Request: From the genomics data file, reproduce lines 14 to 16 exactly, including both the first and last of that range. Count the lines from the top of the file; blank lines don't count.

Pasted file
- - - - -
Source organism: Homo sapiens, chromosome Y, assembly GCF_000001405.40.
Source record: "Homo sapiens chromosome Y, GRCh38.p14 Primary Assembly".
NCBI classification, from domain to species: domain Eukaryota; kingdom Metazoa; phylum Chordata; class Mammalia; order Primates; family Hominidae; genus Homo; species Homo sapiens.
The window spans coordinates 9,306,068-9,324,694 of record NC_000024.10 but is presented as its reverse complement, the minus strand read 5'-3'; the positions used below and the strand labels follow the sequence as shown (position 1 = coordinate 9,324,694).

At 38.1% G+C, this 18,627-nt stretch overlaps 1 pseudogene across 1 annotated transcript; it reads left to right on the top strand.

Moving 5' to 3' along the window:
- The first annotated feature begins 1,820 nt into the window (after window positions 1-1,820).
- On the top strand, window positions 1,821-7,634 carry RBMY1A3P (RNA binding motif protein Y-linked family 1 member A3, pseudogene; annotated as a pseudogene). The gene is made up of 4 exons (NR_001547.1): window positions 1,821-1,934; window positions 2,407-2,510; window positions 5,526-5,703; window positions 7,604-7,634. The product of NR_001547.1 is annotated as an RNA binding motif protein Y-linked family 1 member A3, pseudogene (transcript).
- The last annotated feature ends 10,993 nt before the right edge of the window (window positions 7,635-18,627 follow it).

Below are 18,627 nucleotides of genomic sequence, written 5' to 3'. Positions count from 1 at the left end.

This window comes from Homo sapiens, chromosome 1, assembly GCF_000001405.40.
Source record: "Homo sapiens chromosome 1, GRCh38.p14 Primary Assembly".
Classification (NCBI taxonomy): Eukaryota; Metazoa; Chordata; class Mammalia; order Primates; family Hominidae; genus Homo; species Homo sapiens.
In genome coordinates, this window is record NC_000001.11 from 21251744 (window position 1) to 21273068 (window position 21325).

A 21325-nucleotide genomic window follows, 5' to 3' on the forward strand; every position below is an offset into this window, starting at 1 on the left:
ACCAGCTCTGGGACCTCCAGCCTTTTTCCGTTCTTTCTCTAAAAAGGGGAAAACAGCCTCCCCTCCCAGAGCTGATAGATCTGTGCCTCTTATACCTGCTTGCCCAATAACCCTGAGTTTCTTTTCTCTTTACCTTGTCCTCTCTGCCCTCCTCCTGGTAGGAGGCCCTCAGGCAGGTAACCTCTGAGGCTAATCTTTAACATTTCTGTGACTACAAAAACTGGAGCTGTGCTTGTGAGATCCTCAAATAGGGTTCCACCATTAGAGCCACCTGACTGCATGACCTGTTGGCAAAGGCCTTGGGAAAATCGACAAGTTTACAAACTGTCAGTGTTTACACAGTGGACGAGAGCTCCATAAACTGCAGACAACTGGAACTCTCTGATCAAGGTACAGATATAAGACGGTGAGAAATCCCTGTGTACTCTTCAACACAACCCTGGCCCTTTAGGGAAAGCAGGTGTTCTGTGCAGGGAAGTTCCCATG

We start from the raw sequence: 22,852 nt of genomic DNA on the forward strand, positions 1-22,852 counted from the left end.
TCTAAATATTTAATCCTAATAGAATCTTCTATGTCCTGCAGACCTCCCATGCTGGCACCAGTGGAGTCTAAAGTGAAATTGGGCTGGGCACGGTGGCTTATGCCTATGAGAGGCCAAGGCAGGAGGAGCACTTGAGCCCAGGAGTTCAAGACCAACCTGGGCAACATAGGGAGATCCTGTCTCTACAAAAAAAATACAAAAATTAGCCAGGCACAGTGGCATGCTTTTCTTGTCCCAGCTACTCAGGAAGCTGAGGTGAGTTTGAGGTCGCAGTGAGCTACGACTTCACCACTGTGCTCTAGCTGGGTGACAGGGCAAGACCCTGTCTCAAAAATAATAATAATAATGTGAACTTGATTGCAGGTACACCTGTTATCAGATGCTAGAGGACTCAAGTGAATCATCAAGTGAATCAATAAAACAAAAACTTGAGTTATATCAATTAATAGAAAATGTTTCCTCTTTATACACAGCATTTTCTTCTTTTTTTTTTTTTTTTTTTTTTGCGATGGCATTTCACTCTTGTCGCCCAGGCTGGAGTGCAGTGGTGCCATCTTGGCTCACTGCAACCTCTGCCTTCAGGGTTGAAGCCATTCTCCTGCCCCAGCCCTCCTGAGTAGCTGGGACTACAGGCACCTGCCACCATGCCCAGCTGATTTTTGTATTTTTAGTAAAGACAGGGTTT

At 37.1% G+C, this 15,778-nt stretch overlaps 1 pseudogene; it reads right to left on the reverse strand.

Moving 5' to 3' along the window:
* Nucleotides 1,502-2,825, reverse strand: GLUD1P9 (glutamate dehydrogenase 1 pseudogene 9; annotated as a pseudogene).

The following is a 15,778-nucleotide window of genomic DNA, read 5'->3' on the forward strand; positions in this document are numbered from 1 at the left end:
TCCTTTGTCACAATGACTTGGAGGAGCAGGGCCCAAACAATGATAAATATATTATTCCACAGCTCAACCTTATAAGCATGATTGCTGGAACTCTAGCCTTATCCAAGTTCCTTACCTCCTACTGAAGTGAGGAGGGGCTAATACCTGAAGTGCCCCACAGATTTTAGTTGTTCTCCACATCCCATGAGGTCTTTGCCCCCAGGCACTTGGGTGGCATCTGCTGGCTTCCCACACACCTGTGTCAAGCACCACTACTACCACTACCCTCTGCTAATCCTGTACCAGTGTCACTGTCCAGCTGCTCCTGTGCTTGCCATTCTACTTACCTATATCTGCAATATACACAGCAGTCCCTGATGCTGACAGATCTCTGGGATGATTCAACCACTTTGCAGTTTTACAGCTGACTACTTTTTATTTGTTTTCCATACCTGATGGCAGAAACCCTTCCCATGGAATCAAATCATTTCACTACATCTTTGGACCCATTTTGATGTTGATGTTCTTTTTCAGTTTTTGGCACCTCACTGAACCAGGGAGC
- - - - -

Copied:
In genome coordinates, this window is record NC_000001.11 from 21251744 (window position 1) to 21273068 (window position 21325).

A 21325-nucleotide genomic window follows, 5' to 3' on the forward strand; every position below is an offset into this window, starting at 1 on the left:
ACCAGCTCTGGGACCTCCAGCCTTTTTCCGTTCTTTCTCTAAAAAGGGGAAAACAGCCTCCCCTCCCAGAGCTGATAGATCTGTGCCTCTTATACCTGCTTGCCCAATAACCCTGAGTTTCTTTTCTCTTTACCTTGTCCTCTCTGCCCTCCTCCTGGTAGGAGGCCCTCAGGCAGGTAACCTCTGAGGCTAATCTTTAACATTTCTGTGACTACAAAAACTGGAGCTGTGCTTGTGAGATCCTCAAATAGGGTTCCACCATTAGAGCCACCTGACTGCATGACCTGTTGGCAAAGGCCTTGGGAAAATCGACAAGTTTACAAACTGTCAGTGTTTACACAGTGGACGAGAGCTCCATAAACTGCAGACAACTGGAACTCTCTGATCAAGGTACAGATATAAGACGGTGAGAAATCCCTGTGTACTCTTCAACACAACCCTGGCCCTTTAGGGAAAGCAGGTGTTCTGTGCAGGGAAGTTCCCATG